131
@128, see, there, you used the word "author". An author is a real thing. A novelist, a journalist, an historian, a poet -- these are real occupations. "A writer" isn't, really, except in the rare instances where he or she has a high level of achievement in more than one of these. Almost all of the "writers" out there, especially MFA writers, are scribblers filling their journals with stuff no one wants to read.

@130, that's some really impressive mood-swinging there, from "fucking coward!" to "good luck!" in just a few sentences. Is there some sort of medicine you're supposed to be taking?
132
I write professionally (don't have an MFA because I don't have an extra $25,000 lying around) and agree with many of his points, but I don't agree with his discouraging, arrogant, and yes, click-bait-provocative tone. Write because you love it, because it works for you. Because it's like breathing. Not because you want accolades, or to attend some literary party. If I deconstructed this article, I'd say the main character knows in his heart he's no David Foster Wallace and so, he's become a bitter man. I go to writing workshops because I want to hit the ceiling of my so-called talent, whatever that may be. You're getting paid to find out what's wrong with the work and tell me how to improve. So cut the pretentious b.s. and do that.
133
I like how everybody who likes the article thinks that those of us who are being critical of it are only taking issue with the tone, and not the substance of the comments.

You people all need to go back to remedial reading, because I'm seeing a lot of critiquing of the substance, and very few people taking about his tone.
135
It seems to me that the part of the iceberg that's below the waterline here is the industrialized nature of higher education. That can work, more or less, when it comes to fields such as engineering or architecture, professions in which competency matters in real terms because incompetency can lead to disaster. When it comes to the arts, however, incompetency has no real consequences other than disappointment. Why then should anyone think it's his business to police an artistic endeavour? The idea that some people should stop trying because others believe their efforts lack merit is inherently elitist. That's the kind of mindset that leads to the establishment of priests and politburos. The idea that writing should be a priesthood is promulgated only by those who believe themselves to be archdeacons. If you don't think that someone's writing is worth your time, hey, don't read it. If you don't think it's worth anyone's time, then you're just saying you'd like to silence others. If you're stung by the discovery that in the course your job, you're being made to read writing that you consider a waste of your time, then why the hell didn't you realize that you're an industrial worker in the first place? Do you think you have some kind of right to encounter only writing that meets your standards? If that's the case, then why don't you go start Ryan Boudinot College, and see how many people line up to seek your advice, and how many of those meet your standards, and how many of THOSE can afford to pay you for your precious time?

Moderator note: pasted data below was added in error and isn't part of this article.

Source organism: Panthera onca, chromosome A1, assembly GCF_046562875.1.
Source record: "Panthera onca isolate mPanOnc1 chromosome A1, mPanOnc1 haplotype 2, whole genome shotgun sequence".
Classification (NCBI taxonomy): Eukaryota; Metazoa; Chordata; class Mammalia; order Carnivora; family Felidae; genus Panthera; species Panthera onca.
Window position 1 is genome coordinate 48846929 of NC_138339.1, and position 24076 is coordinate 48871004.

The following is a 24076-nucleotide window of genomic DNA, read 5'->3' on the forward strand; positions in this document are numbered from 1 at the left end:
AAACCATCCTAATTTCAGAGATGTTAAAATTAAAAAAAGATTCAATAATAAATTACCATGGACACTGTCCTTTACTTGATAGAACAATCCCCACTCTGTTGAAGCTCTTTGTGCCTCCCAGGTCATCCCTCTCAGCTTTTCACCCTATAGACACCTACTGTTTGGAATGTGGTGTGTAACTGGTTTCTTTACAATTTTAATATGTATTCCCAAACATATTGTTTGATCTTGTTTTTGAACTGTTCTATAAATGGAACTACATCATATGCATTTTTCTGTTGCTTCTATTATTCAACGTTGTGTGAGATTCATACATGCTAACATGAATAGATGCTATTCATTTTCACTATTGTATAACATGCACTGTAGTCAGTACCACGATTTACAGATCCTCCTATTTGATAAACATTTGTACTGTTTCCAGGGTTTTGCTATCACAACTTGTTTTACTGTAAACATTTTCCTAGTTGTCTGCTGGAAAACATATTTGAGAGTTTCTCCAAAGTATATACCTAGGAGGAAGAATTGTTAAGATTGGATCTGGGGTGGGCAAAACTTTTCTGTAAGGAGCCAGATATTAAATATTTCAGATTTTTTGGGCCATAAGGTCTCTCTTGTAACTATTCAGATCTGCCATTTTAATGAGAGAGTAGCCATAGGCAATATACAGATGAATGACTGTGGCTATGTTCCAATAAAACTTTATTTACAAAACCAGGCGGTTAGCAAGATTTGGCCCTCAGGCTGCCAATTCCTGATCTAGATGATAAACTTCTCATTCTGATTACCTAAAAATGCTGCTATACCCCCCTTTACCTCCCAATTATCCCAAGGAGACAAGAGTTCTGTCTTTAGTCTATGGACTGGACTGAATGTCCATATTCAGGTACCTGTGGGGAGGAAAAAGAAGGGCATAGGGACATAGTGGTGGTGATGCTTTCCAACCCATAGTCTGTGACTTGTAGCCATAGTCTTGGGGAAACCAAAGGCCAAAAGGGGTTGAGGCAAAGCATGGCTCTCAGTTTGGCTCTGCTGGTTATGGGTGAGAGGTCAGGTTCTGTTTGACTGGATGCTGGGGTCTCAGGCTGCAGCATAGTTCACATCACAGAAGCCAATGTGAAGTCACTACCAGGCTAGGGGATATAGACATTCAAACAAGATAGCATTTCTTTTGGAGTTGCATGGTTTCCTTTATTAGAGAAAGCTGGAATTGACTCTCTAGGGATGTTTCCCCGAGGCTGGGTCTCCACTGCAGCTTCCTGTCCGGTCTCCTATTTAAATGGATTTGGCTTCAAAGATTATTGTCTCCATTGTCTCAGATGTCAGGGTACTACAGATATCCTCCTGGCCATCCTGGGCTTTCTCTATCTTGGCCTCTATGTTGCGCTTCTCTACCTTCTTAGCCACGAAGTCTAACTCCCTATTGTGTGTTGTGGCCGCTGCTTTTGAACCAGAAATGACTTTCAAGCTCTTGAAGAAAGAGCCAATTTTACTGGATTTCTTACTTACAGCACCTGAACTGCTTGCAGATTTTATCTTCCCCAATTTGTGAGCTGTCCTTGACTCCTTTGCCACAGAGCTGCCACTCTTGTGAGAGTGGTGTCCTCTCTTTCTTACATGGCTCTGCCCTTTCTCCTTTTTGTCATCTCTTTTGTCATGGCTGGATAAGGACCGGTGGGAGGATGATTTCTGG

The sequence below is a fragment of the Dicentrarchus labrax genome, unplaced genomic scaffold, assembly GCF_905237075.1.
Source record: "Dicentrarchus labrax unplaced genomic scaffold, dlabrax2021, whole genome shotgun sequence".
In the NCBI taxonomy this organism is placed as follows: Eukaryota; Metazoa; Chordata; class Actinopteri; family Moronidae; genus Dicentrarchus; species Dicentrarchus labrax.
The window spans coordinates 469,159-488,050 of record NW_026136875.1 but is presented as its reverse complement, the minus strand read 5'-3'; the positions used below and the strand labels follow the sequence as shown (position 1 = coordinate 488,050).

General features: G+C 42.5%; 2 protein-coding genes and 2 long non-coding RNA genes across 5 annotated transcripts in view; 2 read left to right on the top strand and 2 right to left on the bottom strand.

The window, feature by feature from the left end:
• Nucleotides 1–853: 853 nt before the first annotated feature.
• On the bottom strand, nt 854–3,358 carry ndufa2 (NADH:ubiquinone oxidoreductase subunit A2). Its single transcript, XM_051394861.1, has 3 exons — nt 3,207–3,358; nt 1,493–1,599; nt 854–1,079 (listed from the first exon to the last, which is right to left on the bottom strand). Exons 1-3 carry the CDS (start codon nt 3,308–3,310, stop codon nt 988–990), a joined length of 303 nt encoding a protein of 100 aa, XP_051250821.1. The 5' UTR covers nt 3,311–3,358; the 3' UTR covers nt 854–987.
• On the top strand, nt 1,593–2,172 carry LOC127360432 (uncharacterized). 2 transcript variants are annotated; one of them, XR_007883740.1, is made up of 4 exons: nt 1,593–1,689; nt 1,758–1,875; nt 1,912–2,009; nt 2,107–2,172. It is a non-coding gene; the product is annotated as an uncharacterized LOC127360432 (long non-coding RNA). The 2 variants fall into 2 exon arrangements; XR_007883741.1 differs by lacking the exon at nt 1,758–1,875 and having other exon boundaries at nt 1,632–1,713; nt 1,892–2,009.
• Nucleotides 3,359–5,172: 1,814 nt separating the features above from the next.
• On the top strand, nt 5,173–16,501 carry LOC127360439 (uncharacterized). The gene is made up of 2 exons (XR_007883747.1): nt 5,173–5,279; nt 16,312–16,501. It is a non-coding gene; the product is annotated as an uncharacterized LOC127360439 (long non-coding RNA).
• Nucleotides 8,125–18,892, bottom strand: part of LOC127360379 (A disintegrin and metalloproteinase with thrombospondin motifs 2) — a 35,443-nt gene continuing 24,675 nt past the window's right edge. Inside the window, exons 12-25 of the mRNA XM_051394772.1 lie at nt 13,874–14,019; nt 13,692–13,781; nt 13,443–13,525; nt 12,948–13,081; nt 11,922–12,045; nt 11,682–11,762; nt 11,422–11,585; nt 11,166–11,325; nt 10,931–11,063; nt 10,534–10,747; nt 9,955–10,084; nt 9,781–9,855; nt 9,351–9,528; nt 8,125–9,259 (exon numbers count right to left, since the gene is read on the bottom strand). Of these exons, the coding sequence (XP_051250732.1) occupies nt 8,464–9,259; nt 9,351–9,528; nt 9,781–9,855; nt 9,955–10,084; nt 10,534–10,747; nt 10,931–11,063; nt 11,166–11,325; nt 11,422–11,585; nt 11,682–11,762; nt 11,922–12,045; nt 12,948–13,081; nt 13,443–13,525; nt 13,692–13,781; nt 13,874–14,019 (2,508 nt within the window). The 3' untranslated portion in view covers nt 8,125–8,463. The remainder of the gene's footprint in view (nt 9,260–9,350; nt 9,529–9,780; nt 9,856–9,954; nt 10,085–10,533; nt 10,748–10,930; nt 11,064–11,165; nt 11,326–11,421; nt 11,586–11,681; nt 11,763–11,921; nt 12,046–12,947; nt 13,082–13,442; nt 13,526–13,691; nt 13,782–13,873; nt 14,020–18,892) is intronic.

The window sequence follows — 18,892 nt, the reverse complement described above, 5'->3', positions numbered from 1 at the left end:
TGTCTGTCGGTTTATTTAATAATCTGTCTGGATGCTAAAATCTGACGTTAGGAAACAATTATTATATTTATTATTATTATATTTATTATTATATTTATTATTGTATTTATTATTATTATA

Everyone already knows we're up to our necks in cultural shite. Me, I'm glad to have so many books and movies, and so much music, to choose from, even if I consider almost all of it to be a waste of my time. I'm glad so many people keep trying, because some of their efforts are brilliant, in my considered judgment. If they don't measure up in your opinion, watch me not care. In my book, all politburos should be lined up against a wall and shot, because their only function is to exclude and silence, according to subjective if not arbitrary and often hidden standards, with the ultimate purpose being to establish and enforce power, even if it's only the power to look down your nose at other people. Fuck that shit.
136
I was in Boudinot's first advising group at Goddard and I'm not surprised to learn he was dissatisfied by teaching. That fact was reflected in the quality of his efforts. (Hey Ryan, it's Tammie, your first graduating student.) I invested a shitload of money in my education and understood it was up to me, not any teacher, to make that investment worthwhile. I learned from Ryan as I learned from my other advisors, taking what resonated and leaving the rest. Taking nothing personally.